The Patriot-News showing a bit of the 1863 editorial in which President Lincoln's Gettysburg Address was dismissed. The newspaper (then known as The Patriot & Union) referred to Lincoln's words as "silly remarks."
An undated photo provided by
An undated photo provided by The Patriot-News showing a bit of the 1863 editorial in which President Lincoln's Gettysburg Address was dismissed. The newspaper (then known as The Patriot & Union) referred to Lincoln's words as "silly remarks." AP
The Patriot-News in Harrisburg, Pa., has gotten attention around the nation this week for retracting an editorial that ran in 1863.
It's not just that the retraction came 150 years later. No, the Patriot-News is being talked and written about because the editorial it now regrets was one that panned President Lincoln's Gettysburg Address.
That's right, in November 1863 the anti-Lincoln Patriot & Union (as the newspaper was then known) wrote about those who had spoken five days before at the ceremony on Gettysburg's battlefield. Of Lincoln's speech it said:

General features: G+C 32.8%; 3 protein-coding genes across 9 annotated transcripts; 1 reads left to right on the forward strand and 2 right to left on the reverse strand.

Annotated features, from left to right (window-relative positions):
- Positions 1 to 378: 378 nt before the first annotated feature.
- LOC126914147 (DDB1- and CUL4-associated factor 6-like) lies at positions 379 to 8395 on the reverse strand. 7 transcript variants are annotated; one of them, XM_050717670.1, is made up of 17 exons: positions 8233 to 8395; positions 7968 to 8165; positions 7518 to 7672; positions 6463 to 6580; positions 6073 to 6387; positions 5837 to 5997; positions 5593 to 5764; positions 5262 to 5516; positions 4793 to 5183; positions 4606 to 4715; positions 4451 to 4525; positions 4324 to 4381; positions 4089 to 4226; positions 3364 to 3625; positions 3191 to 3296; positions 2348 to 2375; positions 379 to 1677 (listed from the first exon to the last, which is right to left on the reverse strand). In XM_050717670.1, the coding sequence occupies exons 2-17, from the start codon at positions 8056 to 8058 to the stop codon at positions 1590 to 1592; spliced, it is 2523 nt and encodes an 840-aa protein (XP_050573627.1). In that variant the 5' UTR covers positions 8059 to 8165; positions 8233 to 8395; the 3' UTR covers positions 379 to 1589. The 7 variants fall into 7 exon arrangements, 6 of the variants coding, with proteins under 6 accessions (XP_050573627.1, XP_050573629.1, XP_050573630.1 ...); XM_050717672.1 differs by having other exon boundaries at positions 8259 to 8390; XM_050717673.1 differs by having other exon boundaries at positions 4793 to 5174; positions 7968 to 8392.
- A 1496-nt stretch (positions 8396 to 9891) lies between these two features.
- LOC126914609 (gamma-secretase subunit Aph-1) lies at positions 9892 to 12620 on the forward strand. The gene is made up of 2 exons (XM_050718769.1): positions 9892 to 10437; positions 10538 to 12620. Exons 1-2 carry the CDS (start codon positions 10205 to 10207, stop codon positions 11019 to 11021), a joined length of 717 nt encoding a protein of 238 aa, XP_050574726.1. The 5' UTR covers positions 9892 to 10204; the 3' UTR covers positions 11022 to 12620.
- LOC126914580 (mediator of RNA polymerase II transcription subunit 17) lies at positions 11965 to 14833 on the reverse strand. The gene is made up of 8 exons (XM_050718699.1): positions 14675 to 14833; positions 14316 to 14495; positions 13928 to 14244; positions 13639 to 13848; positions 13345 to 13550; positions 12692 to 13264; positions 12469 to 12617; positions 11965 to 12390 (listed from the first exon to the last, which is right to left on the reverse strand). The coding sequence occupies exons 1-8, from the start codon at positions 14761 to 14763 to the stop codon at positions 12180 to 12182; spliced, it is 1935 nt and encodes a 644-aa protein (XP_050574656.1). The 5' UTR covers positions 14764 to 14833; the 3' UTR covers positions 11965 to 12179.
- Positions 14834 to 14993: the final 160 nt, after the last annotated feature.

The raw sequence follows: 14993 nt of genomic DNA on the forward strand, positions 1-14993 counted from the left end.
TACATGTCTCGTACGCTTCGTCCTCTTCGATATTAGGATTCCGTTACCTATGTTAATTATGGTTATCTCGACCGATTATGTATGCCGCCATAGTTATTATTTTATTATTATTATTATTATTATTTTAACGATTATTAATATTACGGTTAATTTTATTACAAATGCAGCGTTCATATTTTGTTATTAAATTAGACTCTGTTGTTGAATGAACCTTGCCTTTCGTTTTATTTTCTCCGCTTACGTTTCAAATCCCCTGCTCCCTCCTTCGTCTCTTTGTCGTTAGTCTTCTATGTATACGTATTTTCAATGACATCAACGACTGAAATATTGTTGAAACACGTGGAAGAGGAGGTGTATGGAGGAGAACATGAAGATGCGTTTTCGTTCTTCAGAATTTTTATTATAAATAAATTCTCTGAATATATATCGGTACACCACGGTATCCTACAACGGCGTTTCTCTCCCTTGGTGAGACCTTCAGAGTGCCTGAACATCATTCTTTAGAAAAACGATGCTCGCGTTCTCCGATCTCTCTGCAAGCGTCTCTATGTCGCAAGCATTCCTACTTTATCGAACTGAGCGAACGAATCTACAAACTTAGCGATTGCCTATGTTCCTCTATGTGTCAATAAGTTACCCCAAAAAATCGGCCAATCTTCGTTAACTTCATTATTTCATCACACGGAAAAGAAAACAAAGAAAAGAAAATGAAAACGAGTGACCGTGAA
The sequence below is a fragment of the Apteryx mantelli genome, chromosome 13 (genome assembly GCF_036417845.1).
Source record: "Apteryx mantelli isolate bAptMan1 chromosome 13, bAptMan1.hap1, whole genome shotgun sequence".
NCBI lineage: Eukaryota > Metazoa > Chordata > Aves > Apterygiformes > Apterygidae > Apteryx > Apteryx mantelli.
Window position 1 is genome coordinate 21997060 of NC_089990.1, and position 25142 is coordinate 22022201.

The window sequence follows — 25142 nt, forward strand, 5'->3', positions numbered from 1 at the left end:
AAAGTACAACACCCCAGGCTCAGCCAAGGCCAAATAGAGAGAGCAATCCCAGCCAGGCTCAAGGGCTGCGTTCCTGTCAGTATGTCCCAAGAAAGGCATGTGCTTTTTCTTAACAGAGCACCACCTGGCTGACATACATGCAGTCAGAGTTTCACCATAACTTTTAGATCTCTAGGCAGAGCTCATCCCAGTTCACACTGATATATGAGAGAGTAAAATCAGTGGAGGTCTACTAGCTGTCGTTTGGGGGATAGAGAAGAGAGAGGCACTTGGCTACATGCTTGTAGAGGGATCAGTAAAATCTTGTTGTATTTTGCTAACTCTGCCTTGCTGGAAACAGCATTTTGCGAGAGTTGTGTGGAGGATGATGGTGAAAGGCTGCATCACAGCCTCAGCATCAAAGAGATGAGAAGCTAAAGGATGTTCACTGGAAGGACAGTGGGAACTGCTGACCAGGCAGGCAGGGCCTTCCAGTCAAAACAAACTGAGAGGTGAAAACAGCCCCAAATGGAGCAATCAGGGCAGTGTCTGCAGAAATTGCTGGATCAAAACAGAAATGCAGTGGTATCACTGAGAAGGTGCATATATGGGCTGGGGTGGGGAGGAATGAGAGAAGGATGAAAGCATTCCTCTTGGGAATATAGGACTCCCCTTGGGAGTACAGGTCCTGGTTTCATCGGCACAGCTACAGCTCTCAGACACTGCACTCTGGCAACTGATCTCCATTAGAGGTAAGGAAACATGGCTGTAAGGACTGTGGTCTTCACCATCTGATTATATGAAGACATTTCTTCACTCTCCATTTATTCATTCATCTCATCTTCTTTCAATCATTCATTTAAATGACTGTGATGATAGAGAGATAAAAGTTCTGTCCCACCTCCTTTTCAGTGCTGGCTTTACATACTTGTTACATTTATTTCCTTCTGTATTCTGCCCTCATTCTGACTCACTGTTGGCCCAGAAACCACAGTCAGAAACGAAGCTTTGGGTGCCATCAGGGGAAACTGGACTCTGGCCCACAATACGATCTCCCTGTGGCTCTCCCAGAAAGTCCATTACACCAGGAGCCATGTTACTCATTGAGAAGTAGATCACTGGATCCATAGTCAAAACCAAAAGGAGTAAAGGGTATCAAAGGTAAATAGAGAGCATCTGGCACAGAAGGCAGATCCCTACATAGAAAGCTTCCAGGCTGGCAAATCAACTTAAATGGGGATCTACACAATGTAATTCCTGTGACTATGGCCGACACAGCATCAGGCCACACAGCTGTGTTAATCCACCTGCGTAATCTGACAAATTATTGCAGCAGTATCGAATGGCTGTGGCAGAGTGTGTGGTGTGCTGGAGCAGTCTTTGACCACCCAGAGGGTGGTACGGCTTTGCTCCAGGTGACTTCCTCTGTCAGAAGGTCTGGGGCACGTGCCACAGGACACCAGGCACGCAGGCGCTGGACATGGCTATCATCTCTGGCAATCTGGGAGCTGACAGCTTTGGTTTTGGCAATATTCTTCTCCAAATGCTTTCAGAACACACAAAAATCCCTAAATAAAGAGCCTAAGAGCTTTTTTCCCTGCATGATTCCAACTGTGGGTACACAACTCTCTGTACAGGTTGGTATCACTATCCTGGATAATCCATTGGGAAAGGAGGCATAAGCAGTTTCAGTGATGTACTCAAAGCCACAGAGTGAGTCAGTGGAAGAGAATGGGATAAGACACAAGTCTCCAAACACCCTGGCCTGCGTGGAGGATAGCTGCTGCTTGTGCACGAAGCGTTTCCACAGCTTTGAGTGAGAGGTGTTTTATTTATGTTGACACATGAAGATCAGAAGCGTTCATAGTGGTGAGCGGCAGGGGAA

"We pass over the silly remarks of the President. For the credit of the nation we are willing that the veil of oblivion shall be dropped over them and that they shall be no more repeated or thought of."
As All Things Considered host Audie Cornish says, "the Patriot & Union failed to recognize the speech's momentous importance, timeless eloquence and lasting significance."
But 150 years later, the newspaper believes that "no mere utterance, then or now, could do justice to the soaring heights of language Mr. Lincoln reached that day."
Friday, the newspaper's deputy opinion editor, Matthew Zencey, addressed an interesting question: why now? He tells Sydney Smith of iMediaEthics that:
"I hope you are taking our 'retraction' in the spirit we intended, which was to have a little fun with a less-than-stellar chapter of our newspaper's history ... Really, this isn't a question of journalism ethics, as would be the case with a serious retraction — it was more a way of using the 150th anniversary to say, with a wink, 'Gee, can you believe what rock heads ran this outfit 150 years ago?' "
If you haven't read Lincoln's Gettysburg Address in a while, here's a link.